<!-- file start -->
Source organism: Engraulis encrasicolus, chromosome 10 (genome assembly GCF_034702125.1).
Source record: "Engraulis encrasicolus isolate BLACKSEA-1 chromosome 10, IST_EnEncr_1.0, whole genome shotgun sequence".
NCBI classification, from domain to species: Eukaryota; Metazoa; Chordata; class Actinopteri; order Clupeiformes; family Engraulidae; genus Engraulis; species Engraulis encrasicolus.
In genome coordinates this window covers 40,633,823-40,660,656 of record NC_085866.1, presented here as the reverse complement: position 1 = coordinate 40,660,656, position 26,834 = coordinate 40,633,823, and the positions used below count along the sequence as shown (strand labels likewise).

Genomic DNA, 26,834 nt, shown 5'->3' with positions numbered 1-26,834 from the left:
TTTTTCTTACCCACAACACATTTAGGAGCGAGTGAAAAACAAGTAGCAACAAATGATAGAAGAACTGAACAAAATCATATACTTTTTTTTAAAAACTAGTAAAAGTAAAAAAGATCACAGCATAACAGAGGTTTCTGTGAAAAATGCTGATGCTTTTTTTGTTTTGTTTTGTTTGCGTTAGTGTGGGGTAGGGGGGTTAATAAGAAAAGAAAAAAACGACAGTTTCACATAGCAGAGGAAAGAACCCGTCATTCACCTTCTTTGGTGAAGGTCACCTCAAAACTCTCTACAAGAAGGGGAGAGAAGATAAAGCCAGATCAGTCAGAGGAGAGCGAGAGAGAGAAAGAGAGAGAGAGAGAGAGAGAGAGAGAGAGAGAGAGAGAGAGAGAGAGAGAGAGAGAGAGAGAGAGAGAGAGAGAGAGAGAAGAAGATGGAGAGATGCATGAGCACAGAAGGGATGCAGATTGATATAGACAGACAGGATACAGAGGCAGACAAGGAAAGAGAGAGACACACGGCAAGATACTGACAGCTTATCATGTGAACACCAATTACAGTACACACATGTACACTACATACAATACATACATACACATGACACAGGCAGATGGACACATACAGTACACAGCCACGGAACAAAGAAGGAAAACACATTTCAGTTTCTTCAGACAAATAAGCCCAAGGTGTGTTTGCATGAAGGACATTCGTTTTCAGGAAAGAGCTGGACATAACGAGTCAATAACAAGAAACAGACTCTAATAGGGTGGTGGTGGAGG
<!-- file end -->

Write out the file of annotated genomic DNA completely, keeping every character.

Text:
Source organism: Engraulis encrasicolus, chromosome 10 (genome assembly GCF_034702125.1).
Source record: "Engraulis encrasicolus isolate BLACKSEA-1 chromosome 10, IST_EnEncr_1.0, whole genome shotgun sequence".
NCBI classification, from domain to species: Eukaryota; Metazoa; Chordata; class Actinopteri; order Clupeiformes; family Engraulidae; genus Engraulis; species Engraulis encrasicolus.
In genome coordinates this window covers 40,633,823-40,660,656 of record NC_085866.1, presented here as the reverse complement: position 1 = coordinate 40,660,656, position 26,834 = coordinate 40,633,823, and the positions used below count along the sequence as shown (strand labels likewise).

Genomic DNA, 26,834 nt, shown 5'->3' with positions numbered 1-26,834 from the left:
TTTTTCTTACCCACAACACATTTAGGAGCGAGTGAAAAACAAGTAGCAACAAATGATAGAAGAACTGAACAAAATCATATACTTTTTTTTAAAAACTAGTAAAAGTAAAAAAGATCACAGCATAACAGAGGTTTCTGTGAAAAATGCTGATGCTTTTTTTGTTTTGTTTTGTTTGCGTTAGTGTGGGGTAGGGGGGTTAATAAGAAAAGAAAAAAACGACAGTTTCACATAGCAGAGGAAAGAACCCGTCATTCACCTTCTTTGGTGAAGGTCACCTCAAAACTCTCTACAAGAAGGGGAGAGAAGATAAAGCCAGATCAGTCAGAGGAGAGCGAGAGAGAGAAAGAGAGAGAGAGAGAGAGAGAGAGAGAGAGAGAGAGAGAGAGAGAGAGAGAGAGAGAGAGAGAGAGAGAGAGAGAGAGAGAAGAAGATGGAGAGATGCATGAGCACAGAAGGGATGCAGATTGATATAGACAGACAGGATACAGAGGCAGACAAGGAAAGAGAGAGACACACGGCAAGATACTGACAGCTTATCATGTGAACACCAATTACAGTACACACATGTACACTACATACAATACATACATACACATGACACAGGCAGATGGACACATACAGTACACAGCCACGGAACAAAGAAGGAAAACACATTTCAGTTTCTTCAGACAAATAAGCCCAAGGTGTGTTTGCATGAAGGACATTCGTTTTCAGGAAAGAGCTGGACATAACGAGTCAATAACAAGAAACAGACTCTAATAGGGTGGTGGTGGAGG